Travel, Uncategorized

Travel Diaries: Paris in January (part 1)

Who visits Paris in January?

The thing about Paris in the winter is that it’s preferable to remain indoors. A lot of people aren’t interested in strolling along the Seine when your socks are squelching every time you press them into your shoes.

That said, if you keep an eye on the forecast and pack appropriate footwear, you can have a lot of fun mixing indoor and outdoor activities in this beautiful city. Also, I’ve noticed instead of just suffering through the rain like us Pacific Northwesters, Parisians just duck under an awning and wait out the worst swells before continuing on beneath an umbrella.


Anyways, there are dozens of book shops, cafes and museums you can visit when the weather is sub-par. Then, when the rain clears, you can meander through one of the city’s many green spaces and check out the touristy things like the Eiffel Tower and what-not. If you’re comfortable spending a little extra cash to spend time indoors during the winter (think between 10 and 15 euros per museum entry, and 3-5 euros for a coffee), you’ll be able to snag a cheaper flight, shorter lines for everything, and most likely a cheaper place to stay. Summer is the height of tourism in France, so if you can get over the weather, winter is a great time to get a feel for the real Paris.




Part of that whole “real Paris thing?” Learn to speak a little French. I went to Musee Cluny today, and the security guard asked me something I didn’t quite get, so I said “je ne parle pas francais.” She scolded me like a kid and said (in French): “you’re in Paris, learn to speak French, no?”

The funny thing is, I understood what she was saying quite clearly. For every meal I’ve ordered so far, and for every purchase I’ve made, I’ve spoken entirely in French. I ordered “le petit dejuner et un cafe” this morning at a brasserie and bought “une chocolatine et un pain d’antan bio” while thanking waiters (merci beaucoup!) and wishing them a good evening (bonsoir). I’ve been offered selections of fruits, asked for money by beggars, and hit on by vaguely creepy men on the sidewalk. I can totally understand everything that’s being said to me, through a combination of my knowledge of French and visual context. The part I’m not great at is the speaking, because I have to think and conjugate and translate.

Anyway, the museum itself was phenomenal. I actually went to see the famous Lady and the Unicorn tapestries, which I’ve loved since I was a little kid, but the exhibition was closed for restoration this week. Still, there were many other equally beautiful tapestries, and because of the restoration my ticket was cut to a mere 6 euros.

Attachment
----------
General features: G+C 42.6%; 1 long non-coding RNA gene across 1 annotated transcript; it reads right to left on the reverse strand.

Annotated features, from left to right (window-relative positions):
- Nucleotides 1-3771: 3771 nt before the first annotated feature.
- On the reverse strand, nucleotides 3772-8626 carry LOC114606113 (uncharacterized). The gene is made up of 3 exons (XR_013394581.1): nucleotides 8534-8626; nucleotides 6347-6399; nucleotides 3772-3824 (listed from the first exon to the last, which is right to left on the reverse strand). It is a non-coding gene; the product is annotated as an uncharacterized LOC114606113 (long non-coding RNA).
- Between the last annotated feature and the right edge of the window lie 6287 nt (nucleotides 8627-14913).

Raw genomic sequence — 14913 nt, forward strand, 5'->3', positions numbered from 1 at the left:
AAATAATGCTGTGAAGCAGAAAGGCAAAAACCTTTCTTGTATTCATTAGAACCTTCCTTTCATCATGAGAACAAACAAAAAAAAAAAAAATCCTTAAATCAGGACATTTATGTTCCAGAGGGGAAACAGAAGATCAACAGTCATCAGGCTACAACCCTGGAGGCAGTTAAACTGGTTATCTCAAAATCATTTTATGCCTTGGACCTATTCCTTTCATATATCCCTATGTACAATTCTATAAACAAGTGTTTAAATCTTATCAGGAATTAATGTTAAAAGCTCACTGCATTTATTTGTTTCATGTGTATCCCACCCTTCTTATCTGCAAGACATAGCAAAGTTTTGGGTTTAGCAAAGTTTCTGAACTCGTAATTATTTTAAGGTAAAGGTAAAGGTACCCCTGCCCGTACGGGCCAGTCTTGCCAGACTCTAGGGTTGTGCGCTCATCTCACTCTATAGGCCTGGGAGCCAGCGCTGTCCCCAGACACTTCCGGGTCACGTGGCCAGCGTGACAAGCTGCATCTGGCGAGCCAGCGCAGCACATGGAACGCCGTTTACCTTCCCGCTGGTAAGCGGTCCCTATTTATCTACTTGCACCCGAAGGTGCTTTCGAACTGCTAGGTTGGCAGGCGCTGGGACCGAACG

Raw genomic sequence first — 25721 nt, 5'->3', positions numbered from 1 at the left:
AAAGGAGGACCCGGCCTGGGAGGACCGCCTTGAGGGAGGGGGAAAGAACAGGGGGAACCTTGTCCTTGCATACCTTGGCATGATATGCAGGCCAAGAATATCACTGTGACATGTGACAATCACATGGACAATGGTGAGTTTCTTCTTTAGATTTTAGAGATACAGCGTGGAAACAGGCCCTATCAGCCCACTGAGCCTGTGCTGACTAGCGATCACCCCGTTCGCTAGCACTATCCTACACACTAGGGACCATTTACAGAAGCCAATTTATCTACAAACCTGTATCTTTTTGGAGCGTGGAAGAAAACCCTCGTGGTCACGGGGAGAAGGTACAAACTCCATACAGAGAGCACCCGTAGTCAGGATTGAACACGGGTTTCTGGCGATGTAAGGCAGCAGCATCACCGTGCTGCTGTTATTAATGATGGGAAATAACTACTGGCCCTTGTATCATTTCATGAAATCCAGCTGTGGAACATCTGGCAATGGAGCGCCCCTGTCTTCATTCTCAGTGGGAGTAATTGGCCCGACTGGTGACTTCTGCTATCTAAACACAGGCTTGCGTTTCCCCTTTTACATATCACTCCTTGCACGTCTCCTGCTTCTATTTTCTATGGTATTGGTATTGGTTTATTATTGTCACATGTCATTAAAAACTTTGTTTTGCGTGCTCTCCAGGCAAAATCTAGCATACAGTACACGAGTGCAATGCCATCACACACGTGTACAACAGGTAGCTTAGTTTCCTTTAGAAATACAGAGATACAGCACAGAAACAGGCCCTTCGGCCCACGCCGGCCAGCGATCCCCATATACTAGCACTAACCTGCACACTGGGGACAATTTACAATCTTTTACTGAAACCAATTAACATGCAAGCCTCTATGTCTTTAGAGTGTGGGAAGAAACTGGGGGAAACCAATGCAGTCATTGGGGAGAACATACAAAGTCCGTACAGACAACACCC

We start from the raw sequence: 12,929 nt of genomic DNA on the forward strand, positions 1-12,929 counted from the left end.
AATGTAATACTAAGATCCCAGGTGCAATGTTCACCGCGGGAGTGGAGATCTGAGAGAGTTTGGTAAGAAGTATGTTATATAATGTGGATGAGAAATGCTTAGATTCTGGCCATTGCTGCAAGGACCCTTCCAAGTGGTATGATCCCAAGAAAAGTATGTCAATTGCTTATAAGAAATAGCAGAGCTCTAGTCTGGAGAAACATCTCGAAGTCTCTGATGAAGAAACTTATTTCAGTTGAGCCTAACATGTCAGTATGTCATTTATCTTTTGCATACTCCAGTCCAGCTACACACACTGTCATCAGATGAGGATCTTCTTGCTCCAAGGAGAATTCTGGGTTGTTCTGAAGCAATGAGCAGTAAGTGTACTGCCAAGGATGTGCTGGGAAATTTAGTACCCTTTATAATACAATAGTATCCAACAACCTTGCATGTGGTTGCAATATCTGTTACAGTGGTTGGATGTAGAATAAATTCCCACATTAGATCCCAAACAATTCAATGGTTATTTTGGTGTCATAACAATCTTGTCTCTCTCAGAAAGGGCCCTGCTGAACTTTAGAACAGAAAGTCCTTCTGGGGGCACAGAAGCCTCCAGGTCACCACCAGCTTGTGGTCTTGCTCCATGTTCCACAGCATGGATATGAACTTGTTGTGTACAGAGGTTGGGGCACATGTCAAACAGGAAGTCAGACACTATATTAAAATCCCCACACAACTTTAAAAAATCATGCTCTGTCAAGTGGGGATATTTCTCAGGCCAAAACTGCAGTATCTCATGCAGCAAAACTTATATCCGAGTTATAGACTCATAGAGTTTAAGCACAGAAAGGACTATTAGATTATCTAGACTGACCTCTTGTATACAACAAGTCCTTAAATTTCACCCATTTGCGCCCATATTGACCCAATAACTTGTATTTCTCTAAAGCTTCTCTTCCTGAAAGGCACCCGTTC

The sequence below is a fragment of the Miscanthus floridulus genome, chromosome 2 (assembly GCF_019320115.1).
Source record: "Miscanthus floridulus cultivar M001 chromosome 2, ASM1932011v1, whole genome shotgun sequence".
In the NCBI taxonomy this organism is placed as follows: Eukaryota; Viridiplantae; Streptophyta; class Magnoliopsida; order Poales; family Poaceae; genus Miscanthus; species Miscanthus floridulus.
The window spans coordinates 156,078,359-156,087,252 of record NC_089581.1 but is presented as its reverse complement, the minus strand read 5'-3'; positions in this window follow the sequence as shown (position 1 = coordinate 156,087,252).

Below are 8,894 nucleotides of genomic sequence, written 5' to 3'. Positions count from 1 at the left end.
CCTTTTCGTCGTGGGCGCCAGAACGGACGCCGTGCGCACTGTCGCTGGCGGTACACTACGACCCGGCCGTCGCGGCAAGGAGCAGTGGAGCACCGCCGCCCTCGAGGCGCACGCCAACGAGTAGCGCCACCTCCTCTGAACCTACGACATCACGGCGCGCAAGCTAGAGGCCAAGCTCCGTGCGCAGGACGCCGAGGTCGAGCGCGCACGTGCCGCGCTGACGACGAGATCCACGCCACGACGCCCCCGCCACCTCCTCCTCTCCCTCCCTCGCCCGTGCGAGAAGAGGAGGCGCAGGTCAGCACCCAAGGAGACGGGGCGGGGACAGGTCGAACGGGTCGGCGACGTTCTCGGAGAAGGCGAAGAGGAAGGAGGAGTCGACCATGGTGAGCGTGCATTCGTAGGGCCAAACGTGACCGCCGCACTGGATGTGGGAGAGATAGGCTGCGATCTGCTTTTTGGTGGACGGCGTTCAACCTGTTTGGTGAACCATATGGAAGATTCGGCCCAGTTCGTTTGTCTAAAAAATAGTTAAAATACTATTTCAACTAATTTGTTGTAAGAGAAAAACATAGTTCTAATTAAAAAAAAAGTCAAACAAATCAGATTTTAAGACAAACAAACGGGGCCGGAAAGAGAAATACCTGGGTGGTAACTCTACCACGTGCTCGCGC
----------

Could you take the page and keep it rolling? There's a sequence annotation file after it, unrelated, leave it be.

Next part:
Even more beautiful than the tapestries were these mesmerizing rooms filled with ancient stained glass windows…



Just standing in four walls of that was unbelievable. I was in awe, especially because these were created in like the 14th century (or the 16th… I forget). Tomorrow my plan is to head to a few more museums, because after my first one today, the rain let up! I wanted to walk as much as I could while the weather wasn’t too bad, so I did…


Just endless, endless beauty.

Eventually, I did get a little hungry, but couldn’t decide what to eat. I stumbled upon Angelina, the place whose famous chocolat chaud I’d heard was once a favorite of Coco Chanel’s.

So of course I went in, had a deliciously thick mug of chocolat chaud with a pile of rich whipped cream, and watched the rain thunder down through huge glass windows.


Thus fueled, I continued walking. My legs were starting to ache at this point, but it’s PARIS. There is so much to see! I got a little lost trying to find my way back to the Seine (my guidepost for figuring out where I am in Paris) but meandered through this park for a while.


I didn’t mind the grey weather so much, but I was elated when the sun came out for a few hours in the afternoon. Still wanting to really make the most of that light in the sky, I did something I didn’t even know you could do.

I climbed the Eiffel tower!

See that second ring around the base?


Turns out there are stairs leading up to it! The line was super long for the elevator ride up, but while I was standing in it I noticed a couple walking through the tower on the other side of the base. I went over and, walking past the non-existent line right up to the ticket booth, asked for a 10$ walking ticket. When they asked for my age, they told me it was only 5 euros.

Ticket in hand, I began the dizzying climb.

I’m not wonderful with heights, so it was a little frightening…


But, oh my god, was it worth it.


It doesn’t get any more beautiful than that.

With that, I’d like to wish you bonsoir, and I will see you in a few days. Maybe tomorrow. It depends on what the day brings! Remember to follow my Instagram @kenaia for more photos and videos.


I hope you enjoyed this post!


Thoughts, Uncategorized

In Transit

Last night I looked through the screen covering my open window to watch the sun set behind the city. In a moment, it had bundled together landmarks, old buildings, mountains and construction sites into one beautiful silhouette.

I thought of the people in cars driving to and from on the streets below me, wondering if they had taken a minute to notice the beauty that surrounded them, coloring sidewalks a rusty gold and blanketing dirty alleys.

Maybe it’s because I don’t drive, that I notice these things. When I get in a car, on a bus, on a plane, I am never the one in charge of controlling the vehicle, which leaves me free to think about and notice the world around me.